I was shocked that my mother didn't realize that I couldn't put up a picture of a...a...girl in my room. What would my friends say? They might think I was a girl! But despite my protests she insisted on taping it up on my wall and there the voluptuous Amazon spent the next two years staring at me while I slept, waiting for enough time to pass before I could "accidentally" rip her off the wall and have her replaced with something that wouldn't make my peers question my gender.
Now that I'm an adult, I still haven't completely abandoned the notion that posters are the perfect decorative shorthand to define my personality to any stranger who might happen into my home--although now I insist that these posters are "art" and waste an unfortunate amount of my spending money obtaining them. And having grown to become a man who appreciates the aesthetic value of photographs of voluptuous brunette Amazons who enjoying fighting for our rights in their satin tights, I have often wondered how expensive a replica of that old poster would have to be for me not to immediately add it once again to my collection if I happened to come across it somewhere in my travels.
My bank account withers at the thought of it.
how such things happen is easy as the still wrapped spiderman playset my mother bought my daughter for her birthday lays pristine in its wrapping under the stairs, whilst batman continues to be blu-tacked to her bedpost at night and schoolbag by day, I'm sure spidey will find its way to ebay eventually to help pad her university account and fill some deluded otherside fanboy's heart with glee.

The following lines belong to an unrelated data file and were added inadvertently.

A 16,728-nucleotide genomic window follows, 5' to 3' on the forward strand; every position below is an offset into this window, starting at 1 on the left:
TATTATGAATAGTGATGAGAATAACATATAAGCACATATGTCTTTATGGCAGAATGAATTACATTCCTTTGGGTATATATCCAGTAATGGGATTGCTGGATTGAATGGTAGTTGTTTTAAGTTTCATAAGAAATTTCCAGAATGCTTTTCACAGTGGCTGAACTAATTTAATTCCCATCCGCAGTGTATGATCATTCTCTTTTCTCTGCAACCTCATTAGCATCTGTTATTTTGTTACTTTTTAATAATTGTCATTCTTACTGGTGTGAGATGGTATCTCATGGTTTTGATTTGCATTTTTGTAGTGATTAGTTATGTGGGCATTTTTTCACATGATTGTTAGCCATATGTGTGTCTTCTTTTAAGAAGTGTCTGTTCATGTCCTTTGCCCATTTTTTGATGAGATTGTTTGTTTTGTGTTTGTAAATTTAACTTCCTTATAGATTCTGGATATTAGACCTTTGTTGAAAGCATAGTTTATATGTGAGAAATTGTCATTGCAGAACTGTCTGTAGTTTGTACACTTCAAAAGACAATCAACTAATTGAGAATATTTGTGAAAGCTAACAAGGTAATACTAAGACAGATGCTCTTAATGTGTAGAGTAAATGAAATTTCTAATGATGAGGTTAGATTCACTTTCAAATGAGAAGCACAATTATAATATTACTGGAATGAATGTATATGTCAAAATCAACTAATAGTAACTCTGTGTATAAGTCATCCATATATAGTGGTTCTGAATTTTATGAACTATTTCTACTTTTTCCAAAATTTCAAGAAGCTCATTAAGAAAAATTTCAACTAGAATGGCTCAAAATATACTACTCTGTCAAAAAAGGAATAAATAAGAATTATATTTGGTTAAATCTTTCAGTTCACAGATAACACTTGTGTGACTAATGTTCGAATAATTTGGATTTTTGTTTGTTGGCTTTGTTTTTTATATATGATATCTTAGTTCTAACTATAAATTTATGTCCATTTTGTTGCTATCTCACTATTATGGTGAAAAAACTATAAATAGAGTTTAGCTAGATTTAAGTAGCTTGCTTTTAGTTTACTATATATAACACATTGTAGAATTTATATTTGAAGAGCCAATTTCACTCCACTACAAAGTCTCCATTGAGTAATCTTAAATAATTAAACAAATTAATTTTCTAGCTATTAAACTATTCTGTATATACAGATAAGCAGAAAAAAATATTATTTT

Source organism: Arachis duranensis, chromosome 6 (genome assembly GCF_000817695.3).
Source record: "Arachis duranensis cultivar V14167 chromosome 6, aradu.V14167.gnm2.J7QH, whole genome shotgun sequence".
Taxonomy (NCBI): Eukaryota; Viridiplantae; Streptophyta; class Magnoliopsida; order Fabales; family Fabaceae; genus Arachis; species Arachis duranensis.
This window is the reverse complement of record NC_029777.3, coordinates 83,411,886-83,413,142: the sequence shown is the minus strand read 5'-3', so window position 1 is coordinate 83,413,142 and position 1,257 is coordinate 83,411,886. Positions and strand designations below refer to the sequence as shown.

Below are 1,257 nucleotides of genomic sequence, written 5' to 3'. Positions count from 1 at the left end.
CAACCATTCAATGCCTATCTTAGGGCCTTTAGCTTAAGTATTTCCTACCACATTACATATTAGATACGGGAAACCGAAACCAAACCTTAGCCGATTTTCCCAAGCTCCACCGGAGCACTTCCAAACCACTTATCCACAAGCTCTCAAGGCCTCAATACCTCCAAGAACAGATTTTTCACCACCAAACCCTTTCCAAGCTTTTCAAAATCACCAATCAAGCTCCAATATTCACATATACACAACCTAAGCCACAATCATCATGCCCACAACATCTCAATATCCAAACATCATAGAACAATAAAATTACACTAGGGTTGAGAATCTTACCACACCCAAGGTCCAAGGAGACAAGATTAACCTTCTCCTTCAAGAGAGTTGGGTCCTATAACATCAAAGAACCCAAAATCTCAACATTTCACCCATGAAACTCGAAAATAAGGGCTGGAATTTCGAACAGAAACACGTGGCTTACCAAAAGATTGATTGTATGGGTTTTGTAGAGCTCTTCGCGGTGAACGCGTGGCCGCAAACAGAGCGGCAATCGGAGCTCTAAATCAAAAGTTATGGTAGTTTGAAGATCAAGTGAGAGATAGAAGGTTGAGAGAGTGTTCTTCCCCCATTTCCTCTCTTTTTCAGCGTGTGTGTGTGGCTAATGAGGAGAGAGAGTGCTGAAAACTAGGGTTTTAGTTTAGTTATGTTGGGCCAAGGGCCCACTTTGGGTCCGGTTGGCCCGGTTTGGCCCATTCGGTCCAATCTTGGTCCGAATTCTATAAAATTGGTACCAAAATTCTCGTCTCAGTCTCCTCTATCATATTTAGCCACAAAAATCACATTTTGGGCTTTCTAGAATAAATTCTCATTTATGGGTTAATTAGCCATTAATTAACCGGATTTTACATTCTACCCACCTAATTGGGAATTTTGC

Grandmas not understanding the nature of fandom is my solution to how some an amazing relic came to be intact this day, it's probably been stashed under the stairs of some poor child who preferred Josie and the Pussycats, or as I did, captain caveman.
My most missed childhood toy was a Jem doll, but that's only because next to he-man she and her magnificent sisters made excellent amazons in a world far less understanding of the girl geek, and a fistful of jem dolls stamping over my kid brother's castle greyskull is a thing of beauty.
I'm a tad too young to have had the Wacky Races board game, but I did have tghe Monster Squad board game (remember that show? A pre-Love Boat Fred Grandy bringing wax figures of Frankenstein's Monster, Dracula, and the Wolf Man to life to fight crime? Ahh, those were the days!)
I too was a Wacky Races fanatic in my youth. I even posted once on the overall standings (the Slag Borrthers had the most points based on order of finish).
If I ever knew about the game I had long forgotten it. You will be modifying it to give each car a dial with powers right?
Heehee. I remember the Wack Races, oh Saturday mornings, I miss you so. I actually used to practice being able to laugh like Muttley.
Enjoy your game, Scip.
One thing always bothered me about the Wacky Races. Dick Dastardly (just imagine how he looked in the phone book)had a self-destructive obsession with Rube Goldbergish traps.
Think about it: in order to set all those fiendishly clever traps for the other drivers, he had to be far out ahead of them! If he had just forgotten about setting up the 900-lb bags of flour and molasses with a magnifying glass focusing the sun to slowly burn through the rope holding them, put the pedal to the metal and just drove, he'd have won every time!!
Ol' Dicky would have made a great villain in TV's Gotham City. "Let's see, I've captured Batman and Robin and they're utterly within my power! Should I unmask them? Shoot them in the back of the head? No, I know; I'll submerge them in giant snow cones!!"
Dick Dastardly is so much more awesome than the Phantom Claw.
OH LORD. I was just trying to remember the name of this cartoon. I was talking to my friend about it but I really could not remember the name of it. THANK YOU.
It's small miracles that preserve these things from childhood, I think.
Half my good stuff (micronauts, GI joe with Kung Fu grip, Megos) was thrown out over the years by my mother, and the other half were destroyed and forgotten by myself when I didn't know better. It's the beautiful nature of toys (and comics). They are ephemeral, meant only to live and breathe for a small time, and then be gone. If we are lucky we can occasionally get a little of that magic back, as you have done Scipio. Well done!